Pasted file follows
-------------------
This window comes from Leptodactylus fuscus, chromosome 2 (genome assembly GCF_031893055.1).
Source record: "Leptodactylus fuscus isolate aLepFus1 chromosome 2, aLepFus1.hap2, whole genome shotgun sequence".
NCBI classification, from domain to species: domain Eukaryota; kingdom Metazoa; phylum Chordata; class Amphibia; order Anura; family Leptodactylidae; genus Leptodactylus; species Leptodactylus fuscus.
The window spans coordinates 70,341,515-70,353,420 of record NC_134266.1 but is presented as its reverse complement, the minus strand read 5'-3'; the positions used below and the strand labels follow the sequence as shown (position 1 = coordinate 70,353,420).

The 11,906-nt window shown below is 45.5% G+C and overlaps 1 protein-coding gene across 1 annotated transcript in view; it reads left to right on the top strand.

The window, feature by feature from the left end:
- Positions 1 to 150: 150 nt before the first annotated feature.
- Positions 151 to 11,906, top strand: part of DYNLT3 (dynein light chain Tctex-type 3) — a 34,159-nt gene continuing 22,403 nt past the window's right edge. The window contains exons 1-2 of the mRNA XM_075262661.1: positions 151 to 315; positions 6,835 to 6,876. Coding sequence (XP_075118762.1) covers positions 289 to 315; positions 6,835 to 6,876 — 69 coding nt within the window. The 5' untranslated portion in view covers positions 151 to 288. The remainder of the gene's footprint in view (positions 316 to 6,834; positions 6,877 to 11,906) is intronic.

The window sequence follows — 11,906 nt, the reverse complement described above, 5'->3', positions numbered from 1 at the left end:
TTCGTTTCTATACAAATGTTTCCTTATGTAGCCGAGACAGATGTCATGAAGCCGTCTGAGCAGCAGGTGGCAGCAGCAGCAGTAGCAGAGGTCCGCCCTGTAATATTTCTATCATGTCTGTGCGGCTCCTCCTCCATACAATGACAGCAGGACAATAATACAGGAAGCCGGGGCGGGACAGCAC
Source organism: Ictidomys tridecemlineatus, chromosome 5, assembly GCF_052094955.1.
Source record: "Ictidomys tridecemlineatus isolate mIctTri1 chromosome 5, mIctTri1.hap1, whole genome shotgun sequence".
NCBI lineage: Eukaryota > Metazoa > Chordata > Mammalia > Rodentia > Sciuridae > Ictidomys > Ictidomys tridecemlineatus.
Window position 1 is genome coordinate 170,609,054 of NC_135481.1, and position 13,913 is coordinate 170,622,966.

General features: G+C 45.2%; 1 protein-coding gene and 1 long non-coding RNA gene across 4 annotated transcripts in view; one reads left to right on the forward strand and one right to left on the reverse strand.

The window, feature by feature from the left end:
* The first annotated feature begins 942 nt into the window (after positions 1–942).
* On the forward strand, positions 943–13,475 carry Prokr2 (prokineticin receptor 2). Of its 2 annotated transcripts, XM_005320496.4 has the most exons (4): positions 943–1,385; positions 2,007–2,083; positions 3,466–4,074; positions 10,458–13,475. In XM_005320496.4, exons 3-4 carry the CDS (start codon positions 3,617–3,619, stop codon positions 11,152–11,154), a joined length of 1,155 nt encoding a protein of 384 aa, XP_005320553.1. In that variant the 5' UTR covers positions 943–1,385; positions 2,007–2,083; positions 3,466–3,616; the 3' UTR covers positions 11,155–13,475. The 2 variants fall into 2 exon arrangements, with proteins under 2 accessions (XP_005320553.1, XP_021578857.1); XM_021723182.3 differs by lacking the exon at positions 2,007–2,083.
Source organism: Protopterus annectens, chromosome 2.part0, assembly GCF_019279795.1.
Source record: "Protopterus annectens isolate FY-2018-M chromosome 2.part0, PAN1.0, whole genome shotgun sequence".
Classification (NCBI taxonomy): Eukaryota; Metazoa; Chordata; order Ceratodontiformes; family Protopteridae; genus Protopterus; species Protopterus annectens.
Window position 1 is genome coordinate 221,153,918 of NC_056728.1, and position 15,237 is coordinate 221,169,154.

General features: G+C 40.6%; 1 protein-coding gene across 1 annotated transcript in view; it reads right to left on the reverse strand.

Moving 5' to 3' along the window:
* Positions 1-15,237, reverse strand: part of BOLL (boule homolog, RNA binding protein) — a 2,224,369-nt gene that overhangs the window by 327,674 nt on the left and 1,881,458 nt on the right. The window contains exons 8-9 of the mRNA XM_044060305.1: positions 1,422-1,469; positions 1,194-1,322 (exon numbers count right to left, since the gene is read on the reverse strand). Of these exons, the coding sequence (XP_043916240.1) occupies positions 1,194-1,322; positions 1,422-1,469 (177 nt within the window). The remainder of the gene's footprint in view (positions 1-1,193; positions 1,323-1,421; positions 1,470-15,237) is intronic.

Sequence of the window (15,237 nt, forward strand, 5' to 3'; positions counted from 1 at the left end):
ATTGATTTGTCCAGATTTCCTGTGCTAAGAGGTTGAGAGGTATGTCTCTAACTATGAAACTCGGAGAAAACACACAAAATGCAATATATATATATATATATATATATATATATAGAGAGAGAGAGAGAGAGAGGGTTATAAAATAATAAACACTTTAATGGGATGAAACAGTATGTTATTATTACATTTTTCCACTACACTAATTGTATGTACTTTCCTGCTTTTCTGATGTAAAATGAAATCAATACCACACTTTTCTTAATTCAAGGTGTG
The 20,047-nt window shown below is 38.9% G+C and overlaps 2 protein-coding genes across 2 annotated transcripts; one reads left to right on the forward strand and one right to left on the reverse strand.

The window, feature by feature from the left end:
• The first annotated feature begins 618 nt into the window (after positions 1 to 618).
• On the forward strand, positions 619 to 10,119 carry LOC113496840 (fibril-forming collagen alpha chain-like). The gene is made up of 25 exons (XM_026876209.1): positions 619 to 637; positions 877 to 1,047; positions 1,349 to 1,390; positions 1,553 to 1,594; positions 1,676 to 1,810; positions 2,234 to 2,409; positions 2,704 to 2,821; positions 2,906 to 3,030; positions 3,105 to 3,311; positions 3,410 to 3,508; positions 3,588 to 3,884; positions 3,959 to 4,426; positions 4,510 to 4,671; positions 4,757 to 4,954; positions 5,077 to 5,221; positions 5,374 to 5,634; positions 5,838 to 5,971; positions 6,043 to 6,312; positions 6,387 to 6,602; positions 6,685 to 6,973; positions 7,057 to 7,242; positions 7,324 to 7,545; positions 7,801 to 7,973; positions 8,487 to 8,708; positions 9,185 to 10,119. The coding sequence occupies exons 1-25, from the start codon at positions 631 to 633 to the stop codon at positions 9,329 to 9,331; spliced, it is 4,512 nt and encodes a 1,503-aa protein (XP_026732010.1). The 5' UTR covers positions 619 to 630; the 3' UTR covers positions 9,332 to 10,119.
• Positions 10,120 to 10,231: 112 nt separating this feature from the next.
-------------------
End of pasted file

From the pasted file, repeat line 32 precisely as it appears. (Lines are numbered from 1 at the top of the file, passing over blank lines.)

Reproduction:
• Positions 10,120 to 10,231: 112 nt separating this feature from the next.